“Super cars are treated the same as jalopies as the cameras cannot discriminate between vehicles. Yet in most instances, it would be no more dangerous for a German car to cruise at 160kph than a 660cc car floating at 110kph”.

So what? What is the writer’s contention? That the fat rich guy in the big car can break every traffic rules in the book but the poor guy in the small car must strictly adhere by the rules?

When the authorities set the speed limit on a certain length of the road, it is meant for all vehicles – small, big, expensive, cheap, etc. A German car that flies on the fast lane at 160kph kills the same and causes the same bloody mess as the 660cc car floating at 110kph. Technology makes a big difference in terms of safety and comfort to the occupant of the car but it should not make any difference in the eyes of the law. So stop making this big car, small car distinction – it does not any make sense as it does not make things safer for other road users. The treatment of the law must be equal on all.

Talking about speed limit, it is imperative that we need to have a comprehensive study whether the existing speed limits is reasonable given the current status of traffic, road condition and the types of cars that uses the road. If one stretch of road allows you to drive up to 110 km/h but at the very next corner, the speed goes down drastically to say 60 km/h, one need to study whether enough time, notice and room have been given for the driver to slow down to 60 km/h.

What Need to Focus on AES Instead?

We need the AES but in the same case of highways (we need them too), we do not want it to be turned out an economical burden.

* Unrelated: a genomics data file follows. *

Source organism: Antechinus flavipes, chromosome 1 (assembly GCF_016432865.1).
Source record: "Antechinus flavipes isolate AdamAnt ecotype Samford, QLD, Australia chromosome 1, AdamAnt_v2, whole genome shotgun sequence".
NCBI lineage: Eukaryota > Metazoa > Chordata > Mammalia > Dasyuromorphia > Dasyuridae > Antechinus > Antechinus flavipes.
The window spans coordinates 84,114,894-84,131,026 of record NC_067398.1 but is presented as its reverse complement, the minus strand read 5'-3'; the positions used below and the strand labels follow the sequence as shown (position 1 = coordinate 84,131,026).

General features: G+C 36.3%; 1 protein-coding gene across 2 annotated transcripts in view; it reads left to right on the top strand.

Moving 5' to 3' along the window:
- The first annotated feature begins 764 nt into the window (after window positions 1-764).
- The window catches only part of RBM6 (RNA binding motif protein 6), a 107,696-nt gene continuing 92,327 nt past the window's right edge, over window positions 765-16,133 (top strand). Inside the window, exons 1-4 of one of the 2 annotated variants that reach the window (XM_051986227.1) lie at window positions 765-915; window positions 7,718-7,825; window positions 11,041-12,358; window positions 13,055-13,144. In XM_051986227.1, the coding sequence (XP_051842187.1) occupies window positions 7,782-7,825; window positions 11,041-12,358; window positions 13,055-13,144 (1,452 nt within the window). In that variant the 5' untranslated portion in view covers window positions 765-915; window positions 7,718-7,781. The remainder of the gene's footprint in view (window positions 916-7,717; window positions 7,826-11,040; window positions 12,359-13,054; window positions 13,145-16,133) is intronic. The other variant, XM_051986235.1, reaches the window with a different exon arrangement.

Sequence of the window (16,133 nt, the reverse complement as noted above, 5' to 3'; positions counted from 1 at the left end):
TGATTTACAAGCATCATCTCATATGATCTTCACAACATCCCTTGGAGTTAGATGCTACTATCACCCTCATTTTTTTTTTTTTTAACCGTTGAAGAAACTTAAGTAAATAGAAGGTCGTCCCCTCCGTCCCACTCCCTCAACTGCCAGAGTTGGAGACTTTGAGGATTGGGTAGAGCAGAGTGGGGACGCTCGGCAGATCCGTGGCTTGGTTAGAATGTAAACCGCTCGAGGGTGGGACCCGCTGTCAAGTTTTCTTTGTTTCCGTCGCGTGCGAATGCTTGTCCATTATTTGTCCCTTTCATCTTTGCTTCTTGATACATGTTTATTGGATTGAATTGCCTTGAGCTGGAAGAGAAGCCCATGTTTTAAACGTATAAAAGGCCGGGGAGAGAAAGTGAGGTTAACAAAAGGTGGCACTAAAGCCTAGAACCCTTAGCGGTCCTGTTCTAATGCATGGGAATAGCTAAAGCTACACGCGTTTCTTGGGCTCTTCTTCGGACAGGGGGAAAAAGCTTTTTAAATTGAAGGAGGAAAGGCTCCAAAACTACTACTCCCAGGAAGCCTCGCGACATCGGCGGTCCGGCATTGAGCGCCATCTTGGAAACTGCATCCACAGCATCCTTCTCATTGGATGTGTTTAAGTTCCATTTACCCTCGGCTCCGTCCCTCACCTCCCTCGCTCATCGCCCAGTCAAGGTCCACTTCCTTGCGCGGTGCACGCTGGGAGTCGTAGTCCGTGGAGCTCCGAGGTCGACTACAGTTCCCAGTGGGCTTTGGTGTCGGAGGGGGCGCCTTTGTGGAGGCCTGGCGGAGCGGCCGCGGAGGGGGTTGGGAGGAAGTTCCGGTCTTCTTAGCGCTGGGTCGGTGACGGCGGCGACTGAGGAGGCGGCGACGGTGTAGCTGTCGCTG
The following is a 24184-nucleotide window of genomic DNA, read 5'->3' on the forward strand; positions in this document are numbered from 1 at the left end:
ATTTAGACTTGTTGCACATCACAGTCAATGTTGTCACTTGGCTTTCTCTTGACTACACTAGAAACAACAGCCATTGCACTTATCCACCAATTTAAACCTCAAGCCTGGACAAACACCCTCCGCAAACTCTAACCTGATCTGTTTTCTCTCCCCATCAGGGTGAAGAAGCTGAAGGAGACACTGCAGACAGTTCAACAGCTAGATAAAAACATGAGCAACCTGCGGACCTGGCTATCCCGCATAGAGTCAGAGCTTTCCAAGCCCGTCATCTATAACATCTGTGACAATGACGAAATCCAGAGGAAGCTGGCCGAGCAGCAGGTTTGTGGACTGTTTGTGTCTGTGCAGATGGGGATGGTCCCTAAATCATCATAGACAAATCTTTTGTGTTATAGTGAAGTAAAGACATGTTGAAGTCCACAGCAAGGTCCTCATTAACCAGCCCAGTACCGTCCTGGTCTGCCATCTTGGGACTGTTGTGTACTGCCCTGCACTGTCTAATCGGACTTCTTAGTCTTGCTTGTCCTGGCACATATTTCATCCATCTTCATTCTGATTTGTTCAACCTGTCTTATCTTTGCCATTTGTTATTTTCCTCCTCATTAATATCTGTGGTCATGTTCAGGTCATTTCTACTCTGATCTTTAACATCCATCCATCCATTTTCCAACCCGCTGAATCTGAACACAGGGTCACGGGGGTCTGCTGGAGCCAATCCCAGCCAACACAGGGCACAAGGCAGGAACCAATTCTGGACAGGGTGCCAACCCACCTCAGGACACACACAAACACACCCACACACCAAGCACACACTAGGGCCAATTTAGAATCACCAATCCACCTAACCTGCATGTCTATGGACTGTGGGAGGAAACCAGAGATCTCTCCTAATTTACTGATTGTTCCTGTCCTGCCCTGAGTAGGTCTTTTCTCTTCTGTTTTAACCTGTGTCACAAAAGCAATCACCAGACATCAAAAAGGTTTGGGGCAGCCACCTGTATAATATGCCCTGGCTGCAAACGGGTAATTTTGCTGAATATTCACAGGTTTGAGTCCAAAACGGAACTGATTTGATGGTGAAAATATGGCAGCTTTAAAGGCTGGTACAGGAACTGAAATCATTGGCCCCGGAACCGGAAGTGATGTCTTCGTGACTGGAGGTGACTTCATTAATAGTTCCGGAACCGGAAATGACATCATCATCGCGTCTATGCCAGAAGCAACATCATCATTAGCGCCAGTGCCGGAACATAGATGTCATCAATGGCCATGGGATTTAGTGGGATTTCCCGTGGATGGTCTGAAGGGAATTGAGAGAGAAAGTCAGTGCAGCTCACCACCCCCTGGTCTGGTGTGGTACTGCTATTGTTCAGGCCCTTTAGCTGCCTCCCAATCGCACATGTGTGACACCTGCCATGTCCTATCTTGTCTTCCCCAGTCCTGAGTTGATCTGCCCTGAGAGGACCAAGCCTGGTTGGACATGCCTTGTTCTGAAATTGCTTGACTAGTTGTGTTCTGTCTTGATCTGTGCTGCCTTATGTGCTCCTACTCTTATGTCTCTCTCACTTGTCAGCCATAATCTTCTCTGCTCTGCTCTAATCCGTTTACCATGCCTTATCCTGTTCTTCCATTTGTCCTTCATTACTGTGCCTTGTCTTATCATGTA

We do not want the Government to end up paying millions of ringgit in compensation due to reduced number of summons collected or issued. It happened for highways too – we welcomed the construction of the highways and even know why we pay toll but what we question is the substantial increase in toll charges and the huge compensations paid especially when it is clear that there is also a substantial increase of vehicles using the highway. We question the toll concessionaires’ agreement which is shrouded in secrecy and attempts to view them are met with unbelievable opposition and threats.

We want the politicians to vet the AES contract with greater scrutiny and to ensure that the slip-ups that happened in highway concessionaires’ agreement do not appear in AES agreements. We do not want to end up paying higher summons rates or pay millions of compensation even with high number of summons issued. And this is what the politicians should be focusing on. Keep the implementation of AES intact but ensure that tax-payers money is well protected from any future compensation or bail-outs.

Then we have this:-

The two local contractors handling the Automated Enforcement System (AES) may have paid RM404 million more for the speed cameras.